Destinations Magazine

When Relief Looks Barely Enough

By Stizzard

THERE was relief in Ukraine’s corridors of power on March 11th when the International Monetary Fund (IMF) approved its long-awaited bail-out for Ukraine. The fund’s promised loan amounts to $ 17.5 billion over four years. Other donors have pledged several billion more. The first tranche has already brought in a badly needed $ 5 billion, nearly doubling the country’s reserves, which had dropped to just $ 5.6 billion.

Ukraine hopes to pick up another $ 15 billion of savings from private creditors in debt restructuring talks due to begin next week. But even that may not be anywhere near the amount that is needed by Ukraine’s crumbling economy.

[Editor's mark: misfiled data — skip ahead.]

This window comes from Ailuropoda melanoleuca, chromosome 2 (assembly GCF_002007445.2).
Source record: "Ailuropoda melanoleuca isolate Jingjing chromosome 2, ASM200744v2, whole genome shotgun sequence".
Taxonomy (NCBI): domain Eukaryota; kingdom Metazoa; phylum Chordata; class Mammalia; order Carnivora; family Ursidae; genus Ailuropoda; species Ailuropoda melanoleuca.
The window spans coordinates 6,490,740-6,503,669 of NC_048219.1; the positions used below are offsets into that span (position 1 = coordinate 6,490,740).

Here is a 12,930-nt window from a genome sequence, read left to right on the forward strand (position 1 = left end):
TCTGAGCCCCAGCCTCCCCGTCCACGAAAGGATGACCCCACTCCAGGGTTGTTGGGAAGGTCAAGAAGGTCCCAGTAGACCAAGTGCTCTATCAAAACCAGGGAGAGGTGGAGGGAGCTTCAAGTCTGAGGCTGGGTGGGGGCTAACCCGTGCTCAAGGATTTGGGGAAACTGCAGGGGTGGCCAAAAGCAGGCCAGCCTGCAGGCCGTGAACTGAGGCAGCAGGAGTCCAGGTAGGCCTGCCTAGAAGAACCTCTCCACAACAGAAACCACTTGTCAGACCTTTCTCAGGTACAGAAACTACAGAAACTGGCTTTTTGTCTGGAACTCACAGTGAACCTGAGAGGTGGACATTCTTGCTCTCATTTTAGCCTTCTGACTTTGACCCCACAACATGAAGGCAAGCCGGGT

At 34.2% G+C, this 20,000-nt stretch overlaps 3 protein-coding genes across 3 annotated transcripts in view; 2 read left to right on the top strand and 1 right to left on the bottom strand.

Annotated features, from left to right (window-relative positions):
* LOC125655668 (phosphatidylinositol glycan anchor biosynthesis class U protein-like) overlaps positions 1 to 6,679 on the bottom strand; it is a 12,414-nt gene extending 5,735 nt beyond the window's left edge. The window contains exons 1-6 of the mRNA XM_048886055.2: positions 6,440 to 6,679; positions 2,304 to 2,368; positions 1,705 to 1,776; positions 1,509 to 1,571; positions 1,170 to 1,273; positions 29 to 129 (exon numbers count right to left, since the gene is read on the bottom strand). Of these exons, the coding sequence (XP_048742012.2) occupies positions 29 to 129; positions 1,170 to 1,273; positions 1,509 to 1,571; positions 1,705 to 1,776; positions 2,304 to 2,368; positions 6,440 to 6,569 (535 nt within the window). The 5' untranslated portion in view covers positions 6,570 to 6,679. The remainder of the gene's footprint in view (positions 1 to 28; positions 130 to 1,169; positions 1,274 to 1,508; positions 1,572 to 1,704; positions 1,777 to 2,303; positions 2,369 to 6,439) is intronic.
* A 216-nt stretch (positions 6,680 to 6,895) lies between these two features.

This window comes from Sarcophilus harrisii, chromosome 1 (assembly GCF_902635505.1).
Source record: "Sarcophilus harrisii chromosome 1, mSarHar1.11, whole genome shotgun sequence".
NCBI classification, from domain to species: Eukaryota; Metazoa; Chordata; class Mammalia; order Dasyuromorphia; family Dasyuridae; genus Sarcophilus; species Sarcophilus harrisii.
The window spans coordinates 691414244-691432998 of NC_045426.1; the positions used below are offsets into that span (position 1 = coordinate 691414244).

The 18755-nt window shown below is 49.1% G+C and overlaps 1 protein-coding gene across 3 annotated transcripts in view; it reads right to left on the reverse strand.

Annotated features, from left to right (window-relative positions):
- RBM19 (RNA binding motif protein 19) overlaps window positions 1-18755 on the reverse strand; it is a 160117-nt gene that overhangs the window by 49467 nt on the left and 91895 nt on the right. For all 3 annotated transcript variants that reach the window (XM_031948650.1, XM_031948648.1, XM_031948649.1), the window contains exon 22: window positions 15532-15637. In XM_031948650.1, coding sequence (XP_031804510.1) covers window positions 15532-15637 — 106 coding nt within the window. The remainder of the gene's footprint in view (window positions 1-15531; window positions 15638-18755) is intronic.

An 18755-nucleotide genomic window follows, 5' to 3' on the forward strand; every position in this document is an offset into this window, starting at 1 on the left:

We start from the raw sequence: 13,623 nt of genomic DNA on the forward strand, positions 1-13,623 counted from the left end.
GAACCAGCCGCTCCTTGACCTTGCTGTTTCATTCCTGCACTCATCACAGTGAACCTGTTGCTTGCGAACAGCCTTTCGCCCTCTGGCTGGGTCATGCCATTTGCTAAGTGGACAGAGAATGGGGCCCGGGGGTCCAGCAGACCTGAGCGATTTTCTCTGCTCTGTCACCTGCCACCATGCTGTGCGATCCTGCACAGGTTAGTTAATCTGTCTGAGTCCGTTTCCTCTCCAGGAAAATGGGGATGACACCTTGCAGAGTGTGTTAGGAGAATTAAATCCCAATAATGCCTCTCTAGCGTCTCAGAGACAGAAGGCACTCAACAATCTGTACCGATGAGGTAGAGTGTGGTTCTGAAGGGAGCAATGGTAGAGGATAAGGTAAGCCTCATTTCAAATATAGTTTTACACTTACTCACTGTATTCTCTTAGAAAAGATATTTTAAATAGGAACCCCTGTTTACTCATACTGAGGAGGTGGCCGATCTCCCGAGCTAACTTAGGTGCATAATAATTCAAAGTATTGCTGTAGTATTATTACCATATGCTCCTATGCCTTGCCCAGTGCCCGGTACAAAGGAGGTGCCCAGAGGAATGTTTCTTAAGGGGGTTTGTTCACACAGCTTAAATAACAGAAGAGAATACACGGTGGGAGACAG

Confidence is feeble, with inflation soaring, GDP contracting, and tanks still rumbling in the Donbas despite the latest ceasefire. The government’s worst-case projections see GDP sagging by nearly 12% this year and inflation exceeding 40%. Capital controls and an increase in the central bank’s interest rate from 19.5% to 30% have helped to stabilise the hryvnia, Ukraine’s currency, after it plummeted last month. Yet black-market traders continue to buy and sell at rates 25% lower than the official level. Ukrainians have pulled huge sums from banks; last month the country’s fourth-largest bank, Delta, was declared insolvent. Haphazard reforms have spooked the markets. The West’s lack of urgency in coming to Ukraine’s…

The Economist: Europe

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